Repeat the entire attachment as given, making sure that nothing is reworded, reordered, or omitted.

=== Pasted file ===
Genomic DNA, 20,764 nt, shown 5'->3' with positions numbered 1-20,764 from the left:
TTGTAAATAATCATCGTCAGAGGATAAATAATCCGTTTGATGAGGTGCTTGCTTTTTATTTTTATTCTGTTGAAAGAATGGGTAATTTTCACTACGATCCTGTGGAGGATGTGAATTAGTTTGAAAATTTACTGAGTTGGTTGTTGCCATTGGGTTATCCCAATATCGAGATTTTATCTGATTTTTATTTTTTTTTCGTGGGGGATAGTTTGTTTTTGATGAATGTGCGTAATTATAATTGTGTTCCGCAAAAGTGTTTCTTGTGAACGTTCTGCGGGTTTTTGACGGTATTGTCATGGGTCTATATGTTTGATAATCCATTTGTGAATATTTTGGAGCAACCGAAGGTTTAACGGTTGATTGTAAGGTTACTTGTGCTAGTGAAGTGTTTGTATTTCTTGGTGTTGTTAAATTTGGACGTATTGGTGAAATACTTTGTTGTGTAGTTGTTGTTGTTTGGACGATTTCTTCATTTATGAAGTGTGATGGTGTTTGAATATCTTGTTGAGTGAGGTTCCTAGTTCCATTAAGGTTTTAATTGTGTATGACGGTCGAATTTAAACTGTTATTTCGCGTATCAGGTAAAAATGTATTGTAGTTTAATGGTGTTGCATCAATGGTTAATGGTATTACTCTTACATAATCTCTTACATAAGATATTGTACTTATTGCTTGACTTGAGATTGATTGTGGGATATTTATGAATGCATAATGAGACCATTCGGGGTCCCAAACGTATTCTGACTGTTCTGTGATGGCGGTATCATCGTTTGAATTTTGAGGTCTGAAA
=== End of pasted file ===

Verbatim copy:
Genomic DNA, 20,764 nt, shown 5'->3' with positions numbered 1-20,764 from the left:
TTGTAAATAATCATCGTCAGAGGATAAATAATCCGTTTGATGAGGTGCTTGCTTTTTATTTTTATTCTGTTGAAAGAATGGGTAATTTTCACTACGATCCTGTGGAGGATGTGAATTAGTTTGAAAATTTACTGAGTTGGTTGTTGCCATTGGGTTATCCCAATATCGAGATTTTATCTGATTTTTATTTTTTTTTCGTGGGGGATAGTTTGTTTTTGATGAATGTGCGTAATTATAATTGTGTTCCGCAAAAGTGTTTCTTGTGAACGTTCTGCGGGTTTTTGACGGTATTGTCATGGGTCTATATGTTTGATAATCCATTTGTGAATATTTTGGAGCAACCGAAGGTTTAACGGTTGATTGTAAGGTTACTTGTGCTAGTGAAGTGTTTGTATTTCTTGGTGTTGTTAAATTTGGACGTATTGGTGAAATACTTTGTTGTGTAGTTGTTGTTGTTTGGACGATTTCTTCATTTATGAAGTGTGATGGTGTTTGAATATCTTGTTGAGTGAGGTTCCTAGTTCCATTAAGGTTTTAATTGTGTATGACGGTCGAATTTAAACTGTTATTTCGCGTATCAGGTAAAAATGTATTGTAGTTTAATGGTGTTGCATCAATGGTTAATGGTATTACTCTTACATAATCTCTTACATAAGATATTGTACTTATTGCTTGACTTGAGATTGATTGTGGGATATTTATGAATGCATAATGAGACCATTCGGGGTCCCAAACGTATTCTGACTGTTCTGTGATGGCGGTATCATCGTTTGAATTTTGAGGTCTGAAA